Mark Hamill, Carrie Fisher
Image credit: Star Wars: Kobal Collection

The worlds that Lucas created are certainly magical and wondrous. Thanks to the digital updates, the flow between the two trilogies was surprisingly seamless — I had been expecting hilarious House of Frankenstein-worthy graphics. Obviously the CGI in the newer films is impressive, but to actually see what Lucas was able to do with limited technology is almost even more impressive.

For me, the biggest problem with seeing these films in their intended order is that Episodes IV-VI offered little surprises. I know who Luke's father is; I know that the little creature is Yoda. I have to sit through that uncomfortable kiss between Luke and Leia knowing that they are indeed brother and sister. Most of the mysteries and questions that drive the plots of the later episodes are nullified by having seen the first three. I almost envied those who saw them in original order, so I too could have enjoyed the shock and surprise of some of the plot's twists and turns. Luckily I was never a fan of bellbottoms, so I will indeed stick with the intended order.

Seeing the movies the way Lucas intended us to see them also lets us see how his power and clout in Hollywood have changed over the years. The scripts in the earlier movies are significantly stronger. The dialogue is more mature and smart. They had to be, if he was going to get the funding to continue his saga. For the newer Episodes, you can practically see George sitting at his Mac on top of his pile of money and giggling as he types lines line ''Whoa, that's tense'' and ''How rude!'' I looked it up and he was never a writer for Full House, which means he came up with those ditties all on his own. It could be the 4 o'clock in the morning talking, but it's almost as if he didn't have anyone proofreading his scripts. And did he even hire a casting director?

It was also interesting to note the shrinking galaxy as the movies progressed throughout the night. The first trilogy boasts enormous cities with towering buildings and seemingly endless planets that surrounded them. The later trilogy is more focused on the core cast in desolate settings. Every planet seemed to be a forest, desert, or giant icicle. I missed the busy cities and vast galaxies.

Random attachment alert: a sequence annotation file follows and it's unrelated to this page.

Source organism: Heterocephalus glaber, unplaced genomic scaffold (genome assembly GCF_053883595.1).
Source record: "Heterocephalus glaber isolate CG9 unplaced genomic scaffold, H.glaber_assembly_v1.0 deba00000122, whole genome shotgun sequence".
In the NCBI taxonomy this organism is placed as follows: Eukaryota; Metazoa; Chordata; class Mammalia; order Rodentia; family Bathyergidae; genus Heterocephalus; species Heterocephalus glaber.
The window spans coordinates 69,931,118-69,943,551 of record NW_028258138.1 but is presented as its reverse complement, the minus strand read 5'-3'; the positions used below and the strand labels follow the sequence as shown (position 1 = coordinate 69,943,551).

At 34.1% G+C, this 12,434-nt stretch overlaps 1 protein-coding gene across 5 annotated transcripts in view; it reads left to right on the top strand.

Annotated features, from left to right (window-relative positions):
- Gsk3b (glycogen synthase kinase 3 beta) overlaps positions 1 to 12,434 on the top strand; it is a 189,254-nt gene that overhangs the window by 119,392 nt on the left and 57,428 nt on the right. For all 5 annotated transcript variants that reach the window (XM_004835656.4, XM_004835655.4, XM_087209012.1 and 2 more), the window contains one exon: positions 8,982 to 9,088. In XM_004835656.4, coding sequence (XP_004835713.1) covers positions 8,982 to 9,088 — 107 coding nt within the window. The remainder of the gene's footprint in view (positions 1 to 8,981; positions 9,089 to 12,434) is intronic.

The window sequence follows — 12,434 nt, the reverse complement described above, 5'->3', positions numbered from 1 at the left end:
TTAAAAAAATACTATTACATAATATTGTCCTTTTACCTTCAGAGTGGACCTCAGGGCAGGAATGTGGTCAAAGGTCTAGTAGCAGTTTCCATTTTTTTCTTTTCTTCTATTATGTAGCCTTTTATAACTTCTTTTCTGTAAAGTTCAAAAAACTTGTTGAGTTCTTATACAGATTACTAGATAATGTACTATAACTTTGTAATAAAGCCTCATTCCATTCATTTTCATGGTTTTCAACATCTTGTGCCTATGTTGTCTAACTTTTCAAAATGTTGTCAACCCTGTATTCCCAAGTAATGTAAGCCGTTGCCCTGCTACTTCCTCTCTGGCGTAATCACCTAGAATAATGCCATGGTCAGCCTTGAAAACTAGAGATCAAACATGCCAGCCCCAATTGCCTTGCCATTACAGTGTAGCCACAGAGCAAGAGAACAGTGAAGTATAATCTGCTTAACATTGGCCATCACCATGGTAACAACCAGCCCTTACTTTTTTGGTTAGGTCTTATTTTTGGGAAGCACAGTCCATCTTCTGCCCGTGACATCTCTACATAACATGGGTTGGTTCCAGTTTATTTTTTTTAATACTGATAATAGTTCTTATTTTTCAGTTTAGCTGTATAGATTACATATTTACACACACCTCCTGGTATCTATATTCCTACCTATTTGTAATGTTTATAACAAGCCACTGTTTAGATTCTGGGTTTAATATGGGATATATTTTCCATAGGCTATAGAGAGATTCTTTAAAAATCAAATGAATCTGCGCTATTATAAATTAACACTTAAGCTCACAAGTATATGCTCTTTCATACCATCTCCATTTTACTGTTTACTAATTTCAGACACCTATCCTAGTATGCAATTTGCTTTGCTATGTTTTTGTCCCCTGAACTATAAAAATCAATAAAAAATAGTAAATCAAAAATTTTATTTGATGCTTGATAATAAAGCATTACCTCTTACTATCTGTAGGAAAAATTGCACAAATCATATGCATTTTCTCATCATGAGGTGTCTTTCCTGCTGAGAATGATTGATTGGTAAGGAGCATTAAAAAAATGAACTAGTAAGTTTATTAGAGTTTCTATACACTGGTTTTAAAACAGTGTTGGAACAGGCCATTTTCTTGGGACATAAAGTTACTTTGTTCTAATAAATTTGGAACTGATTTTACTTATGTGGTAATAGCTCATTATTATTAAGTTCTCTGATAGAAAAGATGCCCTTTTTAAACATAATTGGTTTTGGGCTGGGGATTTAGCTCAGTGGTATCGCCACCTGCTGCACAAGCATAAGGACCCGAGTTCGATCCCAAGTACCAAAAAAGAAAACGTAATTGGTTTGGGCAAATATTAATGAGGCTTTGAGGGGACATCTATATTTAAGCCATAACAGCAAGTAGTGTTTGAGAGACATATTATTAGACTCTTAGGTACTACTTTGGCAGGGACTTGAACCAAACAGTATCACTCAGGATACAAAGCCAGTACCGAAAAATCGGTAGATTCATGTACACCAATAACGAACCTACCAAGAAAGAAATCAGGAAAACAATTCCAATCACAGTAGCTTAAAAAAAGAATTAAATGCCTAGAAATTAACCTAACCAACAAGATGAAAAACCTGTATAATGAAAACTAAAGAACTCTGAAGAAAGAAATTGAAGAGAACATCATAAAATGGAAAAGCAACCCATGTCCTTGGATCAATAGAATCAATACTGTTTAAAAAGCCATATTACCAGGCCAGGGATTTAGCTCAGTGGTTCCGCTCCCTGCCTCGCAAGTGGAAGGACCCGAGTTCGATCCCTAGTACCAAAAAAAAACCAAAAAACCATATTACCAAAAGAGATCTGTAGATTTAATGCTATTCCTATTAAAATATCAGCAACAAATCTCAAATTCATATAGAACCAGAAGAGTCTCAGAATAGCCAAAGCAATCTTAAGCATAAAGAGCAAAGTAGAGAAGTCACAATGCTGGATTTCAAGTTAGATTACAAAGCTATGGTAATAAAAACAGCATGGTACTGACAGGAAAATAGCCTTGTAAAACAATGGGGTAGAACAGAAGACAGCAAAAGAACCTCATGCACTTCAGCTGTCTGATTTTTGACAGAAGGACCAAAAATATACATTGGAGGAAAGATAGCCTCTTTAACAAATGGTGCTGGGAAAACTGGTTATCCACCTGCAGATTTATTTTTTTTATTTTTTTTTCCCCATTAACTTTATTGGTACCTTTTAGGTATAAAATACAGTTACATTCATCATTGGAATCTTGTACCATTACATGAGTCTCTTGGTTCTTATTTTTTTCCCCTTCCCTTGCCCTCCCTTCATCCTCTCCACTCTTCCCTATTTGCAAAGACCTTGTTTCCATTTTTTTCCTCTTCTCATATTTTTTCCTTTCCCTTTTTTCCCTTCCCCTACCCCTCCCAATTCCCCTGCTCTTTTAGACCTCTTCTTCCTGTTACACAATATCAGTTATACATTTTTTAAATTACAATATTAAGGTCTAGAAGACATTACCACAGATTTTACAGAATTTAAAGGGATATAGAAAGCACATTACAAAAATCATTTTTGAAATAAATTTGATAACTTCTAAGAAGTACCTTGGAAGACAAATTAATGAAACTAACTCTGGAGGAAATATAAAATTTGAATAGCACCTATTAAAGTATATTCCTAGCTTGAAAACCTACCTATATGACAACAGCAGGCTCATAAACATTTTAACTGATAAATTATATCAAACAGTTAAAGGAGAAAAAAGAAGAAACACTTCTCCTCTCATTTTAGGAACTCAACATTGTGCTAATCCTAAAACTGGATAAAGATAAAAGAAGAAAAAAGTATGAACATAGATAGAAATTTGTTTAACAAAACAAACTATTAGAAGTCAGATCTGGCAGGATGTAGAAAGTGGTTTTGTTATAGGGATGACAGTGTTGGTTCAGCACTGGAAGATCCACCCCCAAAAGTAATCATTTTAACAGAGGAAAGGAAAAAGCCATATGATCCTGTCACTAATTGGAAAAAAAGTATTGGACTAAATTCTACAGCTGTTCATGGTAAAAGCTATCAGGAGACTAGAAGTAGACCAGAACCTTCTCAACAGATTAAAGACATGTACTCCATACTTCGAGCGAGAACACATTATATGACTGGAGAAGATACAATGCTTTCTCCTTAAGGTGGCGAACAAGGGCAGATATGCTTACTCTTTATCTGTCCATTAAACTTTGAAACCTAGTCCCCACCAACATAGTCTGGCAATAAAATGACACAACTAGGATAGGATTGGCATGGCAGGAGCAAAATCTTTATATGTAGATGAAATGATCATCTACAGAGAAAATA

So after watching the sun set on all six of the Star Wars (or sun rise, in my case), what do these movies mean to me? I have to be careful where I tread here, because people's love of these movies is passionate to say the least. (Personal note: My friends had a Star Wars-themed wedding.) The cynical and tired side of me wants to say that George wanted Episode I to be shown first because after watching 14 straight hours of Star Wars, my memories of young Anakin and Jar Jar are almost long forgotten. I've tossed them aside along with my package of caffeine pills and bottle of Coke.

However, I would be lying if I said that I wasn't sucked into this Galaxy Far, Far Away. The stories that Lucas has weaved are truly imaginative and exciting. The six movies flow together with ease, and I cannot imagine having to wait all that time between movies. I barely could wait through the credits (no matter what my bladder said). Seeing the legendary journey of a Jedi was thrilling. After six Episodes, perhaps I too could begin my training to be a Jedi! Okay, maybe that's reaching, but I will be practicing my lightsaber moves in my living room when my roommate is not around!

I've become reflective on the time I have spent on my couch (and sometimes on the floor) while watching this marathon. Where does this leave me now, my virginity cut away like Skywalker's hand? Am I a different person? Certainly I don't feel different, though my head is full of new terminology! I know what a Sith is now, and I've seen Yoda go from hopping all over the senate to dying on the floor of a cave an old creature. Things like that cannot be taken lightly.

When I watch the Friends rerun with Ross' Leia fantasy, I will now know what he is talking about. No longer will I be scorned when I walk down the street for being a SW virgin. I will no longer watch Spaceballs with a look of confusion on my face. I will laugh like John Candy would want me to. Thank you, John. Thank you.

After 14 hours of Star Wars, I turned off my TV no longer a boy, but a man. I was now like so many of those before me. My eyes heavy and hands shaking (hopefully that's temporary!), I went to bed left with only one question: When can we do it again?

Originally posted Nov 13, 2006
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